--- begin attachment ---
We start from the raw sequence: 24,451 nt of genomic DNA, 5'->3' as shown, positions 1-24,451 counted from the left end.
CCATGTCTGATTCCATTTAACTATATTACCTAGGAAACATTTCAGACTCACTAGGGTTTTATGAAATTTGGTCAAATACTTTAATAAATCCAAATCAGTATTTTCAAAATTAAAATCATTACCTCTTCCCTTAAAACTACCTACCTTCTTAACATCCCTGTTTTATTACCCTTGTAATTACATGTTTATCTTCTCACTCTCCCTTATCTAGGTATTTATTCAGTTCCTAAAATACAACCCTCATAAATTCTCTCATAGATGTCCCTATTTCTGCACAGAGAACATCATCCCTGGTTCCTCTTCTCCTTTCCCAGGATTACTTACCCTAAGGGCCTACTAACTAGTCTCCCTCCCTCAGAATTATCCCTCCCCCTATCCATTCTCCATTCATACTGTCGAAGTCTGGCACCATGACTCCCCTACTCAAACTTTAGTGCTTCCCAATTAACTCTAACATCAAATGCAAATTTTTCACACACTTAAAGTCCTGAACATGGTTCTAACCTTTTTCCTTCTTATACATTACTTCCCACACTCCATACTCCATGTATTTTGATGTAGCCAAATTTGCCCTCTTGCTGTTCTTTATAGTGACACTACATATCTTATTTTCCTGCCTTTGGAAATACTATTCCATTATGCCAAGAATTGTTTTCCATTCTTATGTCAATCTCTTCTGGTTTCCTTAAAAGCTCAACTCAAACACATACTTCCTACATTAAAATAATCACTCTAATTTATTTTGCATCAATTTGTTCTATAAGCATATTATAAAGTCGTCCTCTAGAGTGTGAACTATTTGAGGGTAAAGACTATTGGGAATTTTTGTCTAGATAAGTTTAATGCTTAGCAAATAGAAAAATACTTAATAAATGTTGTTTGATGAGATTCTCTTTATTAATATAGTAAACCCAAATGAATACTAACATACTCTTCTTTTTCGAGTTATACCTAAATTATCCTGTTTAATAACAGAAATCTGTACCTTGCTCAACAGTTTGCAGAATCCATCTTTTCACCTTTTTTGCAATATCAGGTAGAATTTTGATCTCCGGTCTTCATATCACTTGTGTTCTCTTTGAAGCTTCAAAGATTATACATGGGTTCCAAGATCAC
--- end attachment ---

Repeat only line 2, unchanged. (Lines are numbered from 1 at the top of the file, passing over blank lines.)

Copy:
CCATGTCTGATTCCATTTAACTATATTACCTAGGAAACATTTCAGACTCACTAGGGTTTTATGAAATTTGGTCAAATACTTTAATAAATCCAAATCAGTATTTTCAAAATTAAAATCATTACCTCTTCCCTTAAAACTACCTACCTTCTTAACATCCCTGTTTTATTACCCTTGTAATTACATGTTTATCTTCTCACTCTCCCTTATCTAGGTATTTATTCAGTTCCTAAAATACAACCCTCATAAATTCTCTCATAGATGTCCCTATTTCTGCACAGAGAACATCATCCCTGGTTCCTCTTCTCCTTTCCCAGGATTACTTACCCTAAGGGCCTACTAACTAGTCTCCCTCCCTCAGAATTATCCCTCCCCCTATCCATTCTCCATTCATACTGTCGAAGTCTGGCACCATGACTCCCCTACTCAAACTTTAGTGCTTCCCAATTAACTCTAACATCAAATGCAAATTTTTCACACACTTAAAGTCCTGAACATGGTTCTAACCTTTTTCCTTCTTATACATTACTTCCCACACTCCATACTCCATGTATTTTGATGTAGCCAAATTTGCCCTCTTGCTGTTCTTTATAGTGACACTACATATCTTATTTTCCTGCCTTTGGAAATACTATTCCATTATGCCAAGAATTGTTTTCCATTCTTATGTCAATCTCTTCTGGTTTCCTTAAAAGCTCAACTCAAACACATACTTCCTACATTAAAATAATCACTCTAATTTATTTTGCATCAATTTGTTCTATAAGCATATTATAAAGTCGTCCTCTAGAGTGTGAACTATTTGAGGGTAAAGACTATTGGGAATTTTTGTCTAGATAAGTTTAATGCTTAGCAAATAGAAAAATACTTAATAAATGTTGTTTGATGAGATTCTCTTTATTAATATAGTAAACCCAAATGAATACTAACATACTCTTCTTTTTCGAGTTATACCTAAATTATCCTGTTTAATAACAGAAATCTGTACCTTGCTCAACAGTTTGCAGAATCCATCTTTTCACCTTTTTTGCAATATCAGGTAGAATTTTGATCTCCGGTCTTCATATCACTTGTGTTCTCTTTGAAGCTTCAAAGATTATACATGGGTTCCAAGATCAC